Searching Google, Yahoo and Bing for did not return a web site and a whois search on the domain was full of ***** values seen here with the exception of a location listed as Nobby Beach in Australia.  A reputable company would provide their business name and some information in these fields.  You can also see that the site was only registered on May 22, 2012, so this is a brand new web site, and it expires in 1 year.  Most companies have had a web presence for quite some time, and they typically renew their domain names for multiple years.  If you receive an email from a company, and you do not find information in the whois or if you see that it was registered in the last year, consider it another red flag.


An email allegedly from Interparcel arrived later in the day, but it was from  A whois search of provided similar information with the exception that this one was registered in Panama.


As you can see the invoice allegedly from Interparcel looks quite good.  It is, in fact, just a message made to look like an Interparcel invoice.  The red flag in this message is seen on page 2 where rather than paying to Interparcel; they want you to make a wire payment to some “agent” named Jacob Mansell.  Second, they want the wire payment to be made through Western Union.  There is no way to get your money back after you send it through Western Union, and Western Union is not one of the payment methods listed on Interparcel’s web site, so it is clear that this is a scam.  No item would ever be sent out after payment was sent but the scammer did her best to try to make it seem like she was honest and legitimate.  If you do use an escrow service, call the company to verify that the escrow invoice is valid and do not enter personal financial information into their web site.  Use a service that you already trust to pay the escrow.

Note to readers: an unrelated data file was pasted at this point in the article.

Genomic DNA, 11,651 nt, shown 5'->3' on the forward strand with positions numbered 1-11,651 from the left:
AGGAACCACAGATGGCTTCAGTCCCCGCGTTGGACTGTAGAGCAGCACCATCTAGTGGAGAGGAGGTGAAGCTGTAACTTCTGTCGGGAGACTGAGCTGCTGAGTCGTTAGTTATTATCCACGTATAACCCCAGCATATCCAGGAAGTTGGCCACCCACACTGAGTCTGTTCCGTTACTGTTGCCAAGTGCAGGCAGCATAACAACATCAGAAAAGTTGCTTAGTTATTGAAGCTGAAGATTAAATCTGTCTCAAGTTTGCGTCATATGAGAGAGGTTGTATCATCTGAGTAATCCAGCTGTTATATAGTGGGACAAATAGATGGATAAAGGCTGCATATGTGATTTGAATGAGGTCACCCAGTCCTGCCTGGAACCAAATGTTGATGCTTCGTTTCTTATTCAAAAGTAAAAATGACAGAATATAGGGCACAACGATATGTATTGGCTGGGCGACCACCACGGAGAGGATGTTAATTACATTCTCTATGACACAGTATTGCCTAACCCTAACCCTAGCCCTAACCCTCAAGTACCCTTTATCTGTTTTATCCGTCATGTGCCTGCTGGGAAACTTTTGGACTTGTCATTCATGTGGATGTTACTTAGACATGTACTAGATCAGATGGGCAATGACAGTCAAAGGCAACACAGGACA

The buyer’s scam:

The “buyer’s scam” is less sophisticated than the aforementioned “seller’s scam” and it seems that many more people are using it.  I listed my MacBook for sale on Craigslist and received text messages and emails within an hour of posting the item.  They would ask if the item was for sale and after I replied that it was, they would send me a template message with some reason for me to ship the item to another place rather than sell it locally.  Here are some examples: